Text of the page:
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Answers to your questions from the IoT Security webinar

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February 23, 2017

by

Theresa Bui

Today we wrapped up our 4-part Real IoT webinar series, with our final session: IoT Security – Your Checklist for Success. Thanks to everyone who participated, as well as to Michela Menting, Digital Security Research Director at ABI Research and Cisco Jasper’s Theresa Bui, who led the discussion. Providing an in-depth education on the IoT security ecosystem, this webinar looked at end-to-end security considerations across the device, data transport, network, and application layers.

Here you’ll find answers to your questions from this webinar. Want an instant replay or missed a session? View this webinar series on demand.

I know we need to consider security for all the layers of the IoT business, but is there a recommended place to start?

We often say IoT security takes a village – so from the get-go, make sure you partner closely with all the players in your security ecosystem. That can help inform you on where to focus the most attention in your earliest stages, based on your industry and proposed IoT solution.

That said, it often starts with hardware, as that’s the “thing” through which you’ll transmit data and deliver IoT services. It’s imperative to work closely with the device manufacturer to find out what they’re doing for security, and what you can do beyond that. When you’re assessing risk, remember that even small, simple devices can be vulnerable. Low-cost devices such as soil monitors or smart meters often have limited security measures and access controls, often because it’s not cost-effective to “harden” those devices. But if deployed on a massive scale, a hacking attack could have a major impact.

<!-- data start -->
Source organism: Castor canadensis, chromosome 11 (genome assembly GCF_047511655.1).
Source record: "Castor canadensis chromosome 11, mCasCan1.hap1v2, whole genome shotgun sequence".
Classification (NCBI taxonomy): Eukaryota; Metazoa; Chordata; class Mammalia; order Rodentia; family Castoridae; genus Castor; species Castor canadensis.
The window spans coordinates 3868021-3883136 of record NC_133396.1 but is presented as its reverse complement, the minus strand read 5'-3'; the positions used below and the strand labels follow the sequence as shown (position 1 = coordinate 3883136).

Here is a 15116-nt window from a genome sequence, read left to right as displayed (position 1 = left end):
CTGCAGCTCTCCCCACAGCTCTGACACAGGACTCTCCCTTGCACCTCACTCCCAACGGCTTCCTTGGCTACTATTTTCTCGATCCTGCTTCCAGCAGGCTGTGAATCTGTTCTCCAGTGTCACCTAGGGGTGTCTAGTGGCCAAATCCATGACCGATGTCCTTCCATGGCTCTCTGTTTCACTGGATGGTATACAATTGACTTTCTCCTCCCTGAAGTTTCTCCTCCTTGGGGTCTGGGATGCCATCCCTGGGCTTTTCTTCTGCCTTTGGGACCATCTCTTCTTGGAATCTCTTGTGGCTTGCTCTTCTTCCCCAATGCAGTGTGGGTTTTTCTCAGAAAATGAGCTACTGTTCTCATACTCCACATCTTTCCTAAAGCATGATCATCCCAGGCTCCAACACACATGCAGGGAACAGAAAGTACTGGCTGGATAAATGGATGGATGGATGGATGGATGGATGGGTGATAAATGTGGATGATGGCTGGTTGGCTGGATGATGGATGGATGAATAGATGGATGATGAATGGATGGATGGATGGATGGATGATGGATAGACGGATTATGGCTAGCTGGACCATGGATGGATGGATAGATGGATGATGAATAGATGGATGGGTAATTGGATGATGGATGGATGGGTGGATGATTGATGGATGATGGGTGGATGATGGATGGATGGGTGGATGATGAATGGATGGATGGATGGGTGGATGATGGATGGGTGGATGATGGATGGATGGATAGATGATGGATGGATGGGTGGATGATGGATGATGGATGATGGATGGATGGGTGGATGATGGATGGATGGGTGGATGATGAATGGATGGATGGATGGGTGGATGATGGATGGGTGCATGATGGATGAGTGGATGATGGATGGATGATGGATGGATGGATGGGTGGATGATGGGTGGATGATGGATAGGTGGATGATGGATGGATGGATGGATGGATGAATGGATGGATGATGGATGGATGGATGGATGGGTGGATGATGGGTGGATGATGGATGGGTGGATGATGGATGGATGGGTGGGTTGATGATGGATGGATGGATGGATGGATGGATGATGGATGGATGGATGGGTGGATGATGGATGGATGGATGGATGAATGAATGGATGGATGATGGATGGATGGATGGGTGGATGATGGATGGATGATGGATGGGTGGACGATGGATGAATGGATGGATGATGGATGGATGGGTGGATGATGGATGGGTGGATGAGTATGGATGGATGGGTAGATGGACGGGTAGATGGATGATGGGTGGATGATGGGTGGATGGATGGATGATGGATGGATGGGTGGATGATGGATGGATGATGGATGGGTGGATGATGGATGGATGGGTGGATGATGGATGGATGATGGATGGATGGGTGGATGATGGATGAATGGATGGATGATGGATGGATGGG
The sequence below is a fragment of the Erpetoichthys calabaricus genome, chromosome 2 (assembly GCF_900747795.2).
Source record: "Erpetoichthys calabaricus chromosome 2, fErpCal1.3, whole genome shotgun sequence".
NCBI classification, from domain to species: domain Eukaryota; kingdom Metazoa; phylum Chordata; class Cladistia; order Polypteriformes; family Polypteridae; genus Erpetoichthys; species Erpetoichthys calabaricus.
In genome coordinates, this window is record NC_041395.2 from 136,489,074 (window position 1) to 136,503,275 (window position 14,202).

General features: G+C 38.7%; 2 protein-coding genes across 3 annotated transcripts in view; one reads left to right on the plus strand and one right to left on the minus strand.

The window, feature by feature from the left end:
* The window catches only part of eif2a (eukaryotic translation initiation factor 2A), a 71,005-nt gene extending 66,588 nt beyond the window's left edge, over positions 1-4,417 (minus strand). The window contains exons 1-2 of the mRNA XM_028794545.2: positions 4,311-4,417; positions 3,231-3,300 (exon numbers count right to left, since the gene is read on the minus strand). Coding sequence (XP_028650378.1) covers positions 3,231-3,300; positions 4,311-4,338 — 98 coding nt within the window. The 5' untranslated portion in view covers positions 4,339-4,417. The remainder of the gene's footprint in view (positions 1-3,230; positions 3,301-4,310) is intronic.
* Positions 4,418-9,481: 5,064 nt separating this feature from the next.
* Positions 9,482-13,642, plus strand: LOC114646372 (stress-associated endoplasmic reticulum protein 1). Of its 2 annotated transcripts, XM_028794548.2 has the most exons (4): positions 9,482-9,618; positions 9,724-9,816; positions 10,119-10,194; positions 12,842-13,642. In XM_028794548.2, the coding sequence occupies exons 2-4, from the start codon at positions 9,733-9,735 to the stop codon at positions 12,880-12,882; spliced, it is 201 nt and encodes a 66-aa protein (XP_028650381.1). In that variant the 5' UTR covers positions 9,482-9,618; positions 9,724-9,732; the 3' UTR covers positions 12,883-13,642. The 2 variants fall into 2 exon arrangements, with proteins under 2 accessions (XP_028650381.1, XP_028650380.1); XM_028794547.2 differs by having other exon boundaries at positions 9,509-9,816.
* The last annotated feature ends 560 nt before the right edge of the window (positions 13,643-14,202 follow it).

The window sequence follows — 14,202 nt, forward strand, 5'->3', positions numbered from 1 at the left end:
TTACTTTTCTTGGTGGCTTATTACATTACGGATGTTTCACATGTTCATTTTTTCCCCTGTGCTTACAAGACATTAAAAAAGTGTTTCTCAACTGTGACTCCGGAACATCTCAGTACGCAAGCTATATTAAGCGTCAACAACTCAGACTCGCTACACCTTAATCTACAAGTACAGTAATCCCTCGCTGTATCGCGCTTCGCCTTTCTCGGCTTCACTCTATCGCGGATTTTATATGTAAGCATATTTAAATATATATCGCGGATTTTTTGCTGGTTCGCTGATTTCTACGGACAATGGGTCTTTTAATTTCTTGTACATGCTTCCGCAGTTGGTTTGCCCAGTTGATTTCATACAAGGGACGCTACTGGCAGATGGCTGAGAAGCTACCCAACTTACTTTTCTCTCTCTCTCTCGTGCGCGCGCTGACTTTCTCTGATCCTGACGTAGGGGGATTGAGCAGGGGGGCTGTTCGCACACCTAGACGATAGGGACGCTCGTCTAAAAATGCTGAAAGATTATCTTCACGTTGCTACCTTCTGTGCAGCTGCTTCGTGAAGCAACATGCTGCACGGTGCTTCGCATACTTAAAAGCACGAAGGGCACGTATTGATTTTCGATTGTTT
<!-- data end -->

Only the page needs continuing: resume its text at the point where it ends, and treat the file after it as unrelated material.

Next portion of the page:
What are the Top 3 things we can tell our clients to support the idea that cellular is more secure than using WiFi for IoT data transport?

  1. Cellular networks are the most well managed and most reliable networks available anywhere in the world today. Outages are rare, and global security standards make it very hard to hack the network and steal data. Plus, using an IoT connectivity management platform, you can monitor devices and network conditions in real time and act quickly to resolve problems.
  2. With WiFi or fixed lines, you may compromise service quality and incur unexpected costs. If a WiFi connection fails, it can go unnoticed, which leaves your end users without service. If you’re depending on a modem to capture data usage and a device goes rogue, you might not see it for a while, and risk running up a huge bill in data overages.
  3. Cellular IoT lets you set up secure private networks, enabling you to isolate device data from other network traffic, and even separate streams for different types of data transmitted, each with differing levels of security.

Easy-to-hijack ‘smart’ devices just crashed some of the world’s biggest online platforms via DDoS attacks. How should companies be thinking about prevention in the future?

Let’s face it, security attacks are going to happen. So work closely with your device manufacturer and application developer to make sure they’re doing everything possible to implement security measures. Next, our #1 recommendation that’s within your control to mitigate risk is to “know your normal.” Establish baselines for how your devices should normally behave (e.g., when and how long they should connect, normal data usage, etc.), and have a system in place to constantly monitor devices and alert you of any abnormalities so you can take immediate corrective action.

With authentication, authorization and accounting security, do you feel one needs encryption for all data transmission or just high-risk data?

All data should be encrypted, but the level of severity depends on the vertical and use case. If you’re in a high-risk industry like financial services, connected cars, or healthcare, you’ll want to have more stringent controls at every level. For low-risk devices like smart meters, maybe less. It can be very helpful to have systems that enable you to classify types of data being collected. That way you can parse certain data such as video streams and customer information into secure private networks and adjust the level of protection accordingly.

Would you agree that during initial risk assessment, a strong level of penetration testing be performed, especially with a legacy setup?

Yes. Penetration testing is extremely useful as part of an initial and ongoing risk assessment strategy. Do it on a regular basis, either quarterly or at least a couple times a year.